Writer and Tai Chi expert Scott Meredith recently made this keen observation about Tai Chi marketing:
This graphic shows the unconscious cultural bias that affects internal training. What do all these have in common? Yeah – they show only upper body, arm gestures, or at least massively emphasize the upper body, arms, hands and heads, to the partial or complete exclusion of feet, legs, and hips…
Our profound entrancement with the upper body has made us all tense as hell up there. That’s one issue. The other issue is that, paradoxical as it may seem, the only way to get the real internal in the upper body (arms, hands, whatever) is by relentless internal conditioning of the lower body (feet, legs, hips).
All of that is true. Modern humans really are obsessed with their upper bodies. Our middle and upper class jobs are performed with hands and eyes, while the lower body is resting in a seated position. And even after forty to fifty hours of office work, leading to pathologically tight hip flexors and hamstrings, most of us would still prefer to skip leg day at the gym.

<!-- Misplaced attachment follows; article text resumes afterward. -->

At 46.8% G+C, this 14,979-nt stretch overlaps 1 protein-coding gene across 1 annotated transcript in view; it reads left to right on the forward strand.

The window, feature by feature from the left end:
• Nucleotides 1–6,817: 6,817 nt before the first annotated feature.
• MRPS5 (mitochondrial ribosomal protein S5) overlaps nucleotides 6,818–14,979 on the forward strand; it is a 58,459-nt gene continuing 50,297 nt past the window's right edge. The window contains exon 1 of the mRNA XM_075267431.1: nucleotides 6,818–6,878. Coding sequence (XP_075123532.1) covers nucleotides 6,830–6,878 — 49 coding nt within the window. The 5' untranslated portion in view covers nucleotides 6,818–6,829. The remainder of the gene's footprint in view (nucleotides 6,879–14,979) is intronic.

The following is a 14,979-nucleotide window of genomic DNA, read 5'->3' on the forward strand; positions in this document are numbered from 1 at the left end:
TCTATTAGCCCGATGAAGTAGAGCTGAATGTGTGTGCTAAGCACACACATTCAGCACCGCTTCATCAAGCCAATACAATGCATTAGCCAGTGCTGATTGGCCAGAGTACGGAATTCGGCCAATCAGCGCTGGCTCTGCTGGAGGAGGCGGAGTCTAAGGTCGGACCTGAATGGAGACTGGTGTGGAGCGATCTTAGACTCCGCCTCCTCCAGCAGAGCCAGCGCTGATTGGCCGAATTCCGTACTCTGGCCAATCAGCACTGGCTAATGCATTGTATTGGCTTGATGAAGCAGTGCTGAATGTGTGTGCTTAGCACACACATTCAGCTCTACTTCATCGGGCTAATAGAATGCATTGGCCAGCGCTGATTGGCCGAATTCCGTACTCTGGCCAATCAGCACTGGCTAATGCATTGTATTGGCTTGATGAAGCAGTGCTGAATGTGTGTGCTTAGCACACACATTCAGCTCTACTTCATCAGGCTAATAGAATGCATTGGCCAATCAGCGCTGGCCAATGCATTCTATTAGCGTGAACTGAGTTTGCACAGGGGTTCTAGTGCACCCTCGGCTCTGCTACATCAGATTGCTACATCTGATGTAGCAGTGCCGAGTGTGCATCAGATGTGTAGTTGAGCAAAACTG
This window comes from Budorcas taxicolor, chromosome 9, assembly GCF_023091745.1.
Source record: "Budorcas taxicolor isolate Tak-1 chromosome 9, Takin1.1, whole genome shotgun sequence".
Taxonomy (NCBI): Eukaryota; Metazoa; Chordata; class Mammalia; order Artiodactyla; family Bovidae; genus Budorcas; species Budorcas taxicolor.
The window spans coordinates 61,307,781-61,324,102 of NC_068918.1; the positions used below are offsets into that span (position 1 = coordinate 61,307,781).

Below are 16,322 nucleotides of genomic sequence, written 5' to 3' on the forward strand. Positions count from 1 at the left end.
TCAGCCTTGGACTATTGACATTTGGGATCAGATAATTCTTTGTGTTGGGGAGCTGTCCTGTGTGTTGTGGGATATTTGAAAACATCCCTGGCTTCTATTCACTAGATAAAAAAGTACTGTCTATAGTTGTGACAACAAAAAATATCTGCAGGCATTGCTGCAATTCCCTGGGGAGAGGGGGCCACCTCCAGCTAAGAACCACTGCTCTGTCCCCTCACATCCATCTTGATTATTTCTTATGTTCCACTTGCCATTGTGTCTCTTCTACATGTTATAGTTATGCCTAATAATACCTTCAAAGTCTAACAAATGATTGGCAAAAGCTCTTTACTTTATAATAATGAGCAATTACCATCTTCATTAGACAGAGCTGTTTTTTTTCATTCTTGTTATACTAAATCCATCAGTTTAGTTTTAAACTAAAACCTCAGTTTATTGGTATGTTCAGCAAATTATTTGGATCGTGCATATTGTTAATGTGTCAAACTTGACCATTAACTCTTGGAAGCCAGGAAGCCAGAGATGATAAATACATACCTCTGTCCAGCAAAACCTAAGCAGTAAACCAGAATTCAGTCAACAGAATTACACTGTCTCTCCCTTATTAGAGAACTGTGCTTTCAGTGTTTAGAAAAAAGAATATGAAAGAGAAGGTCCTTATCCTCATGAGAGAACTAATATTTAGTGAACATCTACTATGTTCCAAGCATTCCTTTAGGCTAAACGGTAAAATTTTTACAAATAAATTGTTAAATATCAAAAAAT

Lower body workouts are a tough sell. I myself have accidentally frightened away new students in the past, by demonstrating a low posture in an introductory Tai Chi class. As Scott implied, Westerners have been conditioned to expect a vibrant new level of health, as a result of adopting exotic Asian hand positions. To be confronted with the coarse reality of a low squat is a deeply dissonant experience.
Marketing professionals and cover designers know this, and respond to the desires of the marketplace.
It’s fun to make cynical observations about advertising. Nevertheless, let’s acknowledge that martial artists and marketers have a common goal: influencing others’ behavior with minimal cost and effort. Tai Chi fans ought to learn from the wisdom displayed by these ad packages. It’s not about excluding the waist and everything below. It’s about focusing on a human face. Continue reading Charles Manson and the Many Faces of Tai Chi